Today I want to talk about God’s love for his lesbian, gay and transgendered children. Then I’ll conclude by looking at two key biblical ideas for healthy intimate relationships.
I’ve written about this on my blog, and in my book Making Sense of the Bible. I invite you to read my blogs or to read the entire book. What I want to focus on today is God’s character, how I hope each of us reflects that character, and how that shapes my understanding of how God sees his gay, lesbian and transgendered children.
This question is not hypothetical. A 2015 Gallup survey of 1.6 million Americans found that 3.8% said they were gay or lesbian. Our survey of our congregation mirrored this closely with just under 4%. That would mean that of our 18,000 adult members, 720 would be gay or lesbian. 4,000 children are under 13 at our various campuses, so its likely that 160 of our children will one day come out to their parents. The statistics range from .3% to .6%. for transgendered persons. Even if we use the lower number, that would mean 54 of our adult members would be transgendered, and another 12 children. I know some of these people. These are your fellow church members, your brothers and sisters in Christ, the Sunday School and Vacation Bible Camp children you teach.
Our society’s views of LGBT people are rapidly changing. Two weeks ago, the Gallup organization released their latest poll on whether Americans supported legally recognizing same-sex marriage. The data shows 64% of Americans support legally recognizing same-sex marriage, 34% oppose. In 2016 this poll broke down responses by age. For the first time last year a majority of the oldest generation supported legally recognizing same-sex marriages. Among those 18-29, that number rose to 83%. Of course, in 2015 the Supreme Court legalized same-sex marriage across the US.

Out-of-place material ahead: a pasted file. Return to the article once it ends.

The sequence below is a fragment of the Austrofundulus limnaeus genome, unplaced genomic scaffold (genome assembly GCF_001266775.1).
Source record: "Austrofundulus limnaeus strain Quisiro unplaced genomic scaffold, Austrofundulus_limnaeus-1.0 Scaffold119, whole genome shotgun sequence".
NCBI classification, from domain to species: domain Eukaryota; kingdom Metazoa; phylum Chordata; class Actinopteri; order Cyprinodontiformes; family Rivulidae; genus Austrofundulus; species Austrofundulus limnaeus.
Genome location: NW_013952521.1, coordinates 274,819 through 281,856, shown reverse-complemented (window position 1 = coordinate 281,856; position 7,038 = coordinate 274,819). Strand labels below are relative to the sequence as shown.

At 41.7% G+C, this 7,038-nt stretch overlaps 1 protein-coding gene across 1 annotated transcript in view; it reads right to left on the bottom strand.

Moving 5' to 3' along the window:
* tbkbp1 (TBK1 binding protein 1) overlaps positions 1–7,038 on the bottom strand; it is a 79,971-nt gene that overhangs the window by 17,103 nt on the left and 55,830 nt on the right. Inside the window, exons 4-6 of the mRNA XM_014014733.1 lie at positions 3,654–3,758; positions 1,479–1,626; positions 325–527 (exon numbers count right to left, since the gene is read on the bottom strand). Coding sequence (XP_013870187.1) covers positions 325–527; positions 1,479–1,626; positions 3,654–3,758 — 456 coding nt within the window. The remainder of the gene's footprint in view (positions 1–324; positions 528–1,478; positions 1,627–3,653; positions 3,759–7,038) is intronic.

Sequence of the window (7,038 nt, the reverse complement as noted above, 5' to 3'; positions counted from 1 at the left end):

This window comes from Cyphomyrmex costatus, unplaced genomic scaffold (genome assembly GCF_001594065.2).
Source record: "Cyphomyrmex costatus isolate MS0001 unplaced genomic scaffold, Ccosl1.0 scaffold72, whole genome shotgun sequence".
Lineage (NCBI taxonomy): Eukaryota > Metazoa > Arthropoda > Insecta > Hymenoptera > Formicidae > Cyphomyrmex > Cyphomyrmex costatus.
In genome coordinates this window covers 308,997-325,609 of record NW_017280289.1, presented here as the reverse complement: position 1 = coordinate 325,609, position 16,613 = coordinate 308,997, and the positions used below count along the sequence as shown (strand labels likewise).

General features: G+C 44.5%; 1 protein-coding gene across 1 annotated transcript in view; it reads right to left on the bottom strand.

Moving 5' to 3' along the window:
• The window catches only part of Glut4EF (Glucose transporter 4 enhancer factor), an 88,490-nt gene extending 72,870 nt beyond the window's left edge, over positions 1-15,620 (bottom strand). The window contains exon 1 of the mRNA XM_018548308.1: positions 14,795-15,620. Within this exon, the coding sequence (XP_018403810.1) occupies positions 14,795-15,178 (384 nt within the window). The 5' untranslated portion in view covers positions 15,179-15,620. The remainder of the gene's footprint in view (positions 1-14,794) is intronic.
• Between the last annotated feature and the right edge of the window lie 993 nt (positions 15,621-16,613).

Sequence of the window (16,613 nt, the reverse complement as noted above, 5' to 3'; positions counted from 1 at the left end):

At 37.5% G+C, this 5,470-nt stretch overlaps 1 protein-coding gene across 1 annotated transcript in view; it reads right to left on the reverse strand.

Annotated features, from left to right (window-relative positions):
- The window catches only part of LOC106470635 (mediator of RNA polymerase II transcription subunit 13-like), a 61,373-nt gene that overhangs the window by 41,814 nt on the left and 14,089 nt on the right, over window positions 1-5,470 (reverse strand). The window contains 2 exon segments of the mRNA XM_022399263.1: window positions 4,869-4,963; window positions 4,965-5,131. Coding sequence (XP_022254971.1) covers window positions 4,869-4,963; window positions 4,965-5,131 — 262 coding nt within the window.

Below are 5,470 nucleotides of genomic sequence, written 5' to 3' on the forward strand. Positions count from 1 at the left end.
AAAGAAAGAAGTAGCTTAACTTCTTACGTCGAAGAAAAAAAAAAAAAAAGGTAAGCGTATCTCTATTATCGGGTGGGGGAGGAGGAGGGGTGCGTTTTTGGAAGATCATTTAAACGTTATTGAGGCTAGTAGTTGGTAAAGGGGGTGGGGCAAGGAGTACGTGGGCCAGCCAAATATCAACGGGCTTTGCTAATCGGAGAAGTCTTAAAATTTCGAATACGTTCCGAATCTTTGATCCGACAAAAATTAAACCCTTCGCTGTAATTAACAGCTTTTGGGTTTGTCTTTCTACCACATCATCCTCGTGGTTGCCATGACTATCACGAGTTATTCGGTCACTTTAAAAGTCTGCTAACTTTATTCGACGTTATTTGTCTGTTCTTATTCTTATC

Among a vast majority of today’s young adults, including our graduating seniors, this is a moral issue. But the moral issue for them is inequality, prejudice and hurting people. For many, the chief culprit in perpetrating this prejudice and harm to gay and lesbian people is the church.
The question we ask in church when determine what we believe is right or wrong is not, “What does the Gallup organization say?” Or “What does the Supreme Court say?” Or “What do Millennials say?” Our question is, “What is the character and will of God?” In this case, “How does God look at his children who are gay and lesbian?”
Some are quick to say, “Well it’s right there in the Bible! God said it, I believe it, that settles it.” But that’s not precisely how it works. If it worked that way, we’d still require circumcision; we’d put people to death for being disobedient to their parents or for working on the Sabbath, we’d still allow slavery, women would pray with their heads covered and would be required to remain silent in church. None of us would have savings or retirement accounts, as Jesus clearly said not to store up treasures on earth. Interestingly, America would never have separated from England given that Scripture calls Christians to be obedient to the kings as God’s appointed rulers. I could go on.